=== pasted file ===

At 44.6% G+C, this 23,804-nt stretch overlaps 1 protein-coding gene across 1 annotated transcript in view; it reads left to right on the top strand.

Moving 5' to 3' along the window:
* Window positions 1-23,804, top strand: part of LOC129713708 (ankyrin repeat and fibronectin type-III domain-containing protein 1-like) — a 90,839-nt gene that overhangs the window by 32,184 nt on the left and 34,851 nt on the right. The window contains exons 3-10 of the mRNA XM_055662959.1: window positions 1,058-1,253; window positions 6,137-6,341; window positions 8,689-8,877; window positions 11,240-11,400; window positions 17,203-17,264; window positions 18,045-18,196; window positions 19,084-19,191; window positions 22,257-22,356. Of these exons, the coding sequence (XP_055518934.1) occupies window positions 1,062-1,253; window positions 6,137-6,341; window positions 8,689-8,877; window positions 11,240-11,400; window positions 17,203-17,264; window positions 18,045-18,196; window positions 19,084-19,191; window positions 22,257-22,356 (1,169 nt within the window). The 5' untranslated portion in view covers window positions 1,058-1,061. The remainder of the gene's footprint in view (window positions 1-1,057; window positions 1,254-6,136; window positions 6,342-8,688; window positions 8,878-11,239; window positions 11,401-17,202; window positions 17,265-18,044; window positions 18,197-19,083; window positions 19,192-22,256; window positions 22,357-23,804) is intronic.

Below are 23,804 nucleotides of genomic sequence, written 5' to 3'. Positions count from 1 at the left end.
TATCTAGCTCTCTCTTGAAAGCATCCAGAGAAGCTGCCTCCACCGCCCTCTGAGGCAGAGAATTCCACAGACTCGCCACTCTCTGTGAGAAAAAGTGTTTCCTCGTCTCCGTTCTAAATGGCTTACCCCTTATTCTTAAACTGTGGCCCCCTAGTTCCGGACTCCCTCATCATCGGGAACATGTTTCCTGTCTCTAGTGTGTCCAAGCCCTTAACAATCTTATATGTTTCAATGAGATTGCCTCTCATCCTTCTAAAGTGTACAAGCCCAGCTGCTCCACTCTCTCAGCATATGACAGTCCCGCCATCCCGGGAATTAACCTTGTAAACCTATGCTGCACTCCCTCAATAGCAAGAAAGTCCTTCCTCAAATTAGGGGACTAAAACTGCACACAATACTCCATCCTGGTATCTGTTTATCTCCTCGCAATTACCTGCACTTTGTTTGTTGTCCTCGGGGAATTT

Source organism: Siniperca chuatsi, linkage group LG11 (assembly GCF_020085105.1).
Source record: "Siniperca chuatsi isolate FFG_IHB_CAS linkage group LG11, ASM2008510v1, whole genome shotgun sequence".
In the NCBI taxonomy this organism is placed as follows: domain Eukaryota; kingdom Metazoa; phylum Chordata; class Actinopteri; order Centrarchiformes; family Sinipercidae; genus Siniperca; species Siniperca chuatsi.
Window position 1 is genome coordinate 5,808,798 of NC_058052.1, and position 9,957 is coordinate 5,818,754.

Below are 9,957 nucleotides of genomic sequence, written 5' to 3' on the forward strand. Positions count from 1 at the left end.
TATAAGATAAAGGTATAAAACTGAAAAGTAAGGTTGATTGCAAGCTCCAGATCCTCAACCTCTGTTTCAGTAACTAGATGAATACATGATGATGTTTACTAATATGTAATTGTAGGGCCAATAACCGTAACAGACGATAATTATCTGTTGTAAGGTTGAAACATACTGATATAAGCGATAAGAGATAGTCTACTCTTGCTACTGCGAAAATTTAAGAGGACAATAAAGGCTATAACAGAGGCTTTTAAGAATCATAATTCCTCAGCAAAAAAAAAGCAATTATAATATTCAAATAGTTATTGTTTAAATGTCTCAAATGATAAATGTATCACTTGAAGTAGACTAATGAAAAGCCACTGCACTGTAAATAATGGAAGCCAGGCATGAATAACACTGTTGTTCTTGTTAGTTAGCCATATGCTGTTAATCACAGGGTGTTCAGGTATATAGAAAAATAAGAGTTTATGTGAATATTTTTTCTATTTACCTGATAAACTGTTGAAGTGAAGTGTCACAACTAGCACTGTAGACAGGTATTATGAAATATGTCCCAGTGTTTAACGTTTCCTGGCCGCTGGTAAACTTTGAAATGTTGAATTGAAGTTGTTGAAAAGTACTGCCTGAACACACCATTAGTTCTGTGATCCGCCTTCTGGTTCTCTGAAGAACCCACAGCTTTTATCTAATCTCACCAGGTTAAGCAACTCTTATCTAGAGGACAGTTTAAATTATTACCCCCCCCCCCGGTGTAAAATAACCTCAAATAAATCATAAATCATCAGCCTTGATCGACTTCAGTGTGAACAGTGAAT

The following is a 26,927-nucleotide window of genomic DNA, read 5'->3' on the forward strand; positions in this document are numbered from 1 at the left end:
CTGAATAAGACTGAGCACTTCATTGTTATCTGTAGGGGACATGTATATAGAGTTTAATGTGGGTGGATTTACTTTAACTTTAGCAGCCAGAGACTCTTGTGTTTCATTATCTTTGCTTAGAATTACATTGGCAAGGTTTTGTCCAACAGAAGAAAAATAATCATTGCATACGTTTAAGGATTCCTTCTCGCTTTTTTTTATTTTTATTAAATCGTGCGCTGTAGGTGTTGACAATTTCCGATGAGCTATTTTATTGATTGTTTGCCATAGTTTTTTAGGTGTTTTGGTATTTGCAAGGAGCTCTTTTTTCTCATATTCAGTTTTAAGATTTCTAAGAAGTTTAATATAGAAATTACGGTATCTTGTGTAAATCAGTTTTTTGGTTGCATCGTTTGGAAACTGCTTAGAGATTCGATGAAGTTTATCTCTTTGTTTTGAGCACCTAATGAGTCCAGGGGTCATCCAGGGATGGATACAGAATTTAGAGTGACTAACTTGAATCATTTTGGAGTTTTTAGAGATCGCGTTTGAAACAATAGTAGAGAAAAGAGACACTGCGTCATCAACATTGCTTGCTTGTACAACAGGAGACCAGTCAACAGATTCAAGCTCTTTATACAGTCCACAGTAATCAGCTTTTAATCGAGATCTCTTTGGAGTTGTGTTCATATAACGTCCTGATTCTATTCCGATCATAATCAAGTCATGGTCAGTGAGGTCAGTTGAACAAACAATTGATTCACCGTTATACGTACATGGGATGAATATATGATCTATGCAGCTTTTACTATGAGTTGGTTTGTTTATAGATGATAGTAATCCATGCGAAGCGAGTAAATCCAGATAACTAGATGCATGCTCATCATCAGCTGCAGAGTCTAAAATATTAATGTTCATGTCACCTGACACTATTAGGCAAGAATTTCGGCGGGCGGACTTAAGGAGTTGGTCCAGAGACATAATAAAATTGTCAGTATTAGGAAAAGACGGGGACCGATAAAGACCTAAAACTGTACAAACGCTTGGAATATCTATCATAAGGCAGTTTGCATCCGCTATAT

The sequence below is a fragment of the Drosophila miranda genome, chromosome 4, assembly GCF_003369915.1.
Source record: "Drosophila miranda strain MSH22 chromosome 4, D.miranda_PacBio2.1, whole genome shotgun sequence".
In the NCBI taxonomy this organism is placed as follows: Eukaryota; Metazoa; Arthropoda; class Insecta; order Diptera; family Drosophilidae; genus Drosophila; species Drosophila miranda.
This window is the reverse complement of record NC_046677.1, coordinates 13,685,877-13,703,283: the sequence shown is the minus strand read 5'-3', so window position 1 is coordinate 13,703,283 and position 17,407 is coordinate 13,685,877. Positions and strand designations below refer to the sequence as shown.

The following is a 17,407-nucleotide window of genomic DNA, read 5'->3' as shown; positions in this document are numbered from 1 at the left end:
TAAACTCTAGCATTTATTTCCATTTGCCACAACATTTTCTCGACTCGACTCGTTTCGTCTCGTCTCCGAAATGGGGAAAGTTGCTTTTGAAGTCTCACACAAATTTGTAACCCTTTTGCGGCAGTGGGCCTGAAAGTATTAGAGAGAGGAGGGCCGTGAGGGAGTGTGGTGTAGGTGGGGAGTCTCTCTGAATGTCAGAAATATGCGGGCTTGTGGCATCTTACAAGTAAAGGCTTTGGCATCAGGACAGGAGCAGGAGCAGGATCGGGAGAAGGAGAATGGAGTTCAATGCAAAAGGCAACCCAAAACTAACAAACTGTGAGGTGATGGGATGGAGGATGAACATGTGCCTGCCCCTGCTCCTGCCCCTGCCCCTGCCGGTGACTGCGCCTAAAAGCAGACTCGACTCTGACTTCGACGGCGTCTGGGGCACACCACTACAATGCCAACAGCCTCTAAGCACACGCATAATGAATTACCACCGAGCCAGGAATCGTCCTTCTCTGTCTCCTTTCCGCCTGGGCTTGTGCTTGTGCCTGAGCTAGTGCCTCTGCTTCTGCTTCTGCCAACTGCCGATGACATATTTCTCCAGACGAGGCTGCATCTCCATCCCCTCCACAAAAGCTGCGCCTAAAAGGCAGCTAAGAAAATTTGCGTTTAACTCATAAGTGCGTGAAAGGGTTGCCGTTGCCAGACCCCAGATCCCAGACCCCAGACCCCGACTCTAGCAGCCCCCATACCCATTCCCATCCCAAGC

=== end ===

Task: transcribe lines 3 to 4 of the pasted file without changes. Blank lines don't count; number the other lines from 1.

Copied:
* Window positions 1-23,804, top strand: part of LOC129713708 (ankyrin repeat and fibronectin type-III domain-containing protein 1-like) — a 90,839-nt gene that overhangs the window by 32,184 nt on the left and 34,851 nt on the right. The window contains exons 3-10 of the mRNA XM_055662959.1: window positions 1,058-1,253; window positions 6,137-6,341; window positions 8,689-8,877; window positions 11,240-11,400; window positions 17,203-17,264; window positions 18,045-18,196; window positions 19,084-19,191; window positions 22,257-22,356. Of these exons, the coding sequence (XP_055518934.1) occupies window positions 1,062-1,253; window positions 6,137-6,341; window positions 8,689-8,877; window positions 11,240-11,400; window positions 17,203-17,264; window positions 18,045-18,196; window positions 19,084-19,191; window positions 22,257-22,356 (1,169 nt within the window). The 5' untranslated portion in view covers window positions 1,058-1,061. The remainder of the gene's footprint in view (window positions 1-1,057; window positions 1,254-6,136; window positions 6,342-8,688; window positions 8,878-11,239; window positions 11,401-17,202; window positions 17,265-18,044; window positions 18,197-19,083; window positions 19,192-22,256; window positions 22,357-23,804) is intronic.

Below are 23,804 nucleotides of genomic sequence, written 5' to 3'. Positions count from 1 at the left end.